In addition to using Time Machine, I’m doing incremental cloud backups using Arq. Do I need to backup my various (e.g. ~10) .dtmeta files in the data base package on a continuous basis? These are often quite large (e.g. gigabytes), and I’m wondering if there are redundant and would not be required if I needed to restore my database from the cloud (not my first choice, I do local backups as well and hopefully could use them)?
Yes. These files contain e.g. metadata, thumbnails, the group hierarchy and the search index. But Backup subfolders are not required.
Thanks very much. Unless I’m missing something there is no point excluding the backup subfolders, as they are already uploaded and the Arq docs say that pattern searching to exclude them would just slow down the backup further. I guess if someone was really concerned about the backing up these files they should use multiple data bases (I put everything into one).
While we’re discussing those, what about the .dtMeta~ files? Are those also backup files? If so, what is the difference between those and the ones in Backup/?
These files are probably orphans, what’s their creation/modification date?
They’re very recent, which is one reason I suspected they were backup files. (The other is the ~ suffix.)
-rw-r--r-- 1 ats staff 1575923 Jul 6 19:11 DEVONthink-1.dtMeta -rw-r--r-- 1 ats staff 1456942 Jul 4 17:49 DEVONthink-1.dtMeta~ -rw-r--r-- 1 ats staff 90175 Jul 6 19:11 DEVONthink-10.dtMeta -rw-r--r-- 1 ats staff 81319 Jun 20 10:46 DEVONthink-10.dtMeta~ -rw-r--r-- 1 ats staff 234095 Jul 6 19:11 DEVONthink-2.dtMeta -rw-r--r-- 1 ats staff 281368 Jun 20 10:46 DEVONthink-2.dtMeta~ -rw-r--r-- 1 ats staff 3312 Jun 2 09:31 DEVONthink-3.dtMeta -rw-r--r-- 1 ats staff 3312 Jun 2 09:31 DEVONthink-3.dtMeta~ -rw-r--r-- 1 ats staff 258070 Jul 6 19:11 DEVONthink-4.dtMeta -rw-r--r-- 1 ats staff 347035 Jun 2 09:31 DEVONthink-4.dtMeta~ -rw-r--r-- 1 ats staff 8967118 Jul 6 19:11 DEVONthink-5.dtMeta -rw-r--r-- 1 ats staff 8572783 Jun 20 10:46 DEVONthink-5.dtMeta~ -rw-r--r-- 1 ats staff 22 Jun 2 09:31 DEVONthink-6.dtMeta -rw-r--r-- 1 ats staff 22 Jun 2 09:31 DEVONthink-6.dtMeta~ -rw-r--r-- 1 ats staff 49912 Jul 6 19:11 DEVONthink-7.dtMeta -rw-r--r-- 1 ats staff 43184 Jun 20 10:46 DEVONthink-7.dtMeta~ -rw-r--r-- 1 ats staff 6112172 Jul 6 19:11 DEVONthink-8.dtMeta -rw-r--r-- 1 ats staff 5574464 Jun 20 10:46 DEVONthink-8.dtMeta~ -rw-r--r-- 1 ats staff 101849356 Jul 6 19:11 DEVONthink-9.dtMeta -rw-r--r-- 1 ats staff 94396338 Jun 20 10:46 DEVONthink-9.dtMeta~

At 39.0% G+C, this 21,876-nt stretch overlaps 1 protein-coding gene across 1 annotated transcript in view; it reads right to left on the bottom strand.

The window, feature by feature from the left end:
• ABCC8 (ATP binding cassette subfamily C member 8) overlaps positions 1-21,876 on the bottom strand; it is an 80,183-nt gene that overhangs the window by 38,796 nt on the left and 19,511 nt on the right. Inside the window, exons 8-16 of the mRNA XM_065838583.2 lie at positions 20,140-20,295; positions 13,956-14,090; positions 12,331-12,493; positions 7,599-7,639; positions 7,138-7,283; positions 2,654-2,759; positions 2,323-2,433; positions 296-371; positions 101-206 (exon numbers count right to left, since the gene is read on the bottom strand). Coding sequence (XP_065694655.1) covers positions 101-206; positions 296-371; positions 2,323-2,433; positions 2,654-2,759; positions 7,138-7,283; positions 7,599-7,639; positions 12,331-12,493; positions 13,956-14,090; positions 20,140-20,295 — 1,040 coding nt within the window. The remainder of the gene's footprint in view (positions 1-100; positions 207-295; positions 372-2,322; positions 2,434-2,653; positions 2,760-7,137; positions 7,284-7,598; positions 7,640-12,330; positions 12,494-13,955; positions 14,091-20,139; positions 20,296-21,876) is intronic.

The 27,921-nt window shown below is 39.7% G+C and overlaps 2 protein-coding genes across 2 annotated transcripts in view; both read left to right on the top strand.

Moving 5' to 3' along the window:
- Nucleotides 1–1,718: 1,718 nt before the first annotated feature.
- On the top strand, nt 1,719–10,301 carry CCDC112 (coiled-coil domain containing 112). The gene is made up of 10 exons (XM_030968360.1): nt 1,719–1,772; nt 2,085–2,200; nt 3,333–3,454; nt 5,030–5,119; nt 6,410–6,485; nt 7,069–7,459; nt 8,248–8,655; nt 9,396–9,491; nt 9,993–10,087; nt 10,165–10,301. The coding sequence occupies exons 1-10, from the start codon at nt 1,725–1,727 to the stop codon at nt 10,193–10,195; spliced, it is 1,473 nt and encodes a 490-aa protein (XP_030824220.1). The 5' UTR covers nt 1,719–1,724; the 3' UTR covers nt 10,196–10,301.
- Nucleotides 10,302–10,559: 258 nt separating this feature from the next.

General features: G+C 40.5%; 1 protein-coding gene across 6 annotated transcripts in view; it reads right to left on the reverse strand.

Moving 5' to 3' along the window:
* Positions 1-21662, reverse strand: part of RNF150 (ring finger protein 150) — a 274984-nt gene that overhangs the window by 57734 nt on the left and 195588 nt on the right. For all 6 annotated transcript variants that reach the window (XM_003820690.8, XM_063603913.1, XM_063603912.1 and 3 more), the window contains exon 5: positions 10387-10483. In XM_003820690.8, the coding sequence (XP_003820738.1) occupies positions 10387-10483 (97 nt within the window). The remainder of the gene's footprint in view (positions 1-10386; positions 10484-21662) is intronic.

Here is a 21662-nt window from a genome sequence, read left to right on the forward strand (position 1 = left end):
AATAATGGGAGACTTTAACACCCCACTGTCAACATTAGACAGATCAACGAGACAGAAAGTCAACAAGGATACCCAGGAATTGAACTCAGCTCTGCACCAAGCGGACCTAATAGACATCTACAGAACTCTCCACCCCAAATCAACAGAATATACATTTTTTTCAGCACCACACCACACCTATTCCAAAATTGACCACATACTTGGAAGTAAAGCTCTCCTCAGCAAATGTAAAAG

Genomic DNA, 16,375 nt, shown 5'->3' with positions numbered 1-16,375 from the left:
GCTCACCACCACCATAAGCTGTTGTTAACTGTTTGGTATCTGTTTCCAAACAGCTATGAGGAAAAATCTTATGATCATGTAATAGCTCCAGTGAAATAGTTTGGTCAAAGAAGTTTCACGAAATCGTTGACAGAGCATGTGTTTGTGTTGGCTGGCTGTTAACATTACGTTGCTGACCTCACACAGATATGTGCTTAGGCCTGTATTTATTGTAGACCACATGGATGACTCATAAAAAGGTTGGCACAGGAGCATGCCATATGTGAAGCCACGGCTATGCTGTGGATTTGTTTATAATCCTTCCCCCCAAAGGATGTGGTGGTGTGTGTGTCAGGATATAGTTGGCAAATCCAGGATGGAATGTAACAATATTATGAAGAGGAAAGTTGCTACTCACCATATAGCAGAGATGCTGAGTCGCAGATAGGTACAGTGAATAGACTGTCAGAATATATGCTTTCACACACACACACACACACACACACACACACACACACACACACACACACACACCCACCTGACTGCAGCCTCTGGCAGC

Did DEVONthink crash lately or did you use “Force quit”?
Hard reboot most likely. I’ve been testing Yosemite on some of my machines, and there have been a few times I’ve kernel panicked or had to hard reboot.
This might indeed have caused these orphans.
Good to know. I’ll feel no qualms about deleting them whenever I see them.
@rjs: By default, a database will contain three internal Backup folders that are sequentially updated by user action (Tools > Backup & Optimize or on the schedule set in Preferences > Backup.
Those internal Backup folders contain indexing and metadata about the files captured to the database. They will grow in size as the database grows.
The smallest possible backup of a database is a database archive, which is a zipped copy of the database that contains no internal Backup folder. To restore from a database archive, double-click to unzip it and open the resulting database. In operation, the internal Backup folders will be recreated.
Database archives can be created via File > Export > Database Archive or by a script, e.g., Scripts > Export > Database Archive (or Daily Backup Archive).
Most of the time required to create a database archive is the (automatic) final step to compress (Zip) the database backup file. Compression usually dramatically reduces the file size of the database backup for storage locally or in the cloud.
When the DEVONthink procedure is run to create a database archive the procedure will first check for errors, and will stop and report that errors exist. The user should then take action to correct problems, e.g., by running Tools > Rebuild Database. That’s great, as backups that contain errors may be less than optimally useful. (After running Rebuild Database, check the Log (Window > Log) for a list of files that may not have been included in the rebuilt database; the list can be saved for future reference. Then run Tools > Verify & Repair again and refile any documents that may appear in an Orphans group.)
Always remember that other backup procedures (e.g., Time Machine, ChronoSync) do not check automatically for database errors. So it’s a good idea to manually run Tools > Verify & Repair at least every week or so of database use, and always after seeing any flaky behavior or after a Force Quit or other event that doesn’t properly close open databases.